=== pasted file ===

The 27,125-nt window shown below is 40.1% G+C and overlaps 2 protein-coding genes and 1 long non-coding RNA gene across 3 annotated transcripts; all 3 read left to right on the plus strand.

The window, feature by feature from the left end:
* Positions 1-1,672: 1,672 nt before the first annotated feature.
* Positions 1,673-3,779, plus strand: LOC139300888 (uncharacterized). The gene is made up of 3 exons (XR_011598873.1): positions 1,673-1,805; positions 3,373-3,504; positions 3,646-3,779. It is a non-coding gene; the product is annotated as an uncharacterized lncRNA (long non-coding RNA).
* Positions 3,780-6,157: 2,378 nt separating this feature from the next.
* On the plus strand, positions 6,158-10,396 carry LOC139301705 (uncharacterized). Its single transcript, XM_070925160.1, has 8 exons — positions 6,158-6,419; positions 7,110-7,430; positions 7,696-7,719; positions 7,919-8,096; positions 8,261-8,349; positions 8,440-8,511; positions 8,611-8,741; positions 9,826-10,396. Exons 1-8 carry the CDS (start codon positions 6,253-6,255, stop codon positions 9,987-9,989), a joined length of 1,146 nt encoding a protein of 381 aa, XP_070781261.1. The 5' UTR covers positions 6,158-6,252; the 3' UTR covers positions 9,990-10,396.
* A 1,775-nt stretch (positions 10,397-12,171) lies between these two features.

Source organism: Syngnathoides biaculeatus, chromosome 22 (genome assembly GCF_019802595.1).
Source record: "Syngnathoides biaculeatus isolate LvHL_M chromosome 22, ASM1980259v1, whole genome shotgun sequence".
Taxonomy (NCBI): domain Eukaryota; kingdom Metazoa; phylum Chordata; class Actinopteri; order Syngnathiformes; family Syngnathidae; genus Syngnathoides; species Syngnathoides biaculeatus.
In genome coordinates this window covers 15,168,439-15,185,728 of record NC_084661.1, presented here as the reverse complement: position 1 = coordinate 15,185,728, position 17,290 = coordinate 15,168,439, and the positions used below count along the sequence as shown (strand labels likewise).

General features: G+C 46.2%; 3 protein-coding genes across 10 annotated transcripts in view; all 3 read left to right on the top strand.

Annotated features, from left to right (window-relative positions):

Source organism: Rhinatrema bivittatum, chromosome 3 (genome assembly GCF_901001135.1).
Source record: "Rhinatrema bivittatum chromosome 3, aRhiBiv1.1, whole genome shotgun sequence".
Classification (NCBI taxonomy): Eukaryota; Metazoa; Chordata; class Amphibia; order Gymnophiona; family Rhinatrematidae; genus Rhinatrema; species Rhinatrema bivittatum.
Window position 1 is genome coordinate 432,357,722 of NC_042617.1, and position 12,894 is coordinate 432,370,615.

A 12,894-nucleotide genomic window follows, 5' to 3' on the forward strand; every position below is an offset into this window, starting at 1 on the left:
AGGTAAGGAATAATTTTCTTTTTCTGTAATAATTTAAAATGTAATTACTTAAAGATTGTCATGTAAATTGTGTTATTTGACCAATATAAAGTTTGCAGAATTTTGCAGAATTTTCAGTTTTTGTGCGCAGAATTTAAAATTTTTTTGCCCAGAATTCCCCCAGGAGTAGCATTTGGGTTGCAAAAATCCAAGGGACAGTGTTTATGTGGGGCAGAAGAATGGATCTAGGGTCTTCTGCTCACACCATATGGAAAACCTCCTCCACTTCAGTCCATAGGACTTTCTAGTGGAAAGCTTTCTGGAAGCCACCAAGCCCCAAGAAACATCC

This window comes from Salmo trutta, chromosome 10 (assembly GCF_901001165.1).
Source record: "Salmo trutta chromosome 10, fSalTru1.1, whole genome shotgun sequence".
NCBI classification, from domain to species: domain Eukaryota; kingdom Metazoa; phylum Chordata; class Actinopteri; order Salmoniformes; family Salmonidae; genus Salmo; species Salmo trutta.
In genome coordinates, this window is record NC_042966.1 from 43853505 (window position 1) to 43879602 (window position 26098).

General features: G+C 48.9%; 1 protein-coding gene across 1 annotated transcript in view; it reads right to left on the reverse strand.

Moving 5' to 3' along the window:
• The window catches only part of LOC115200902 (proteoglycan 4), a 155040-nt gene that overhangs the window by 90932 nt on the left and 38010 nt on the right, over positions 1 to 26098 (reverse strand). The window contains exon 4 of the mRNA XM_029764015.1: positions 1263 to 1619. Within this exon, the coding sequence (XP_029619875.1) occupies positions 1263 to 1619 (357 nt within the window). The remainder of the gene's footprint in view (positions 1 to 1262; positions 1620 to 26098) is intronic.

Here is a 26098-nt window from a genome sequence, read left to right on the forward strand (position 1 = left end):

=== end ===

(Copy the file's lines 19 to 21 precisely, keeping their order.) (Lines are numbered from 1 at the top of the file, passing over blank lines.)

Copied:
AGGTAAGGAATAATTTTCTTTTTCTGTAATAATTTAAAATGTAATTACTTAAAGATTGTCATGTAAATTGTGTTATTTGACCAATATAAAGTTTGCAGAATTTTGCAGAATTTTCAGTTTTTGTGCGCAGAATTTAAAATTTTTTTGCCCAGAATTCCCCCAGGAGTAGCATTTGGGTTGCAAAAATCCAAGGGACAGTGTTTATGTGGGGCAGAAGAATGGATCTAGGGTCTTCTGCTCACACCATATGGAAAACCTCCTCCACTTCAGTCCATAGGACTTTCTAGTGGAAAGCTTTCTGGAAGCCACCAAGCCCCAAGAAACATCC

This window comes from Salmo trutta, chromosome 10 (assembly GCF_901001165.1).
Source record: "Salmo trutta chromosome 10, fSalTru1.1, whole genome shotgun sequence".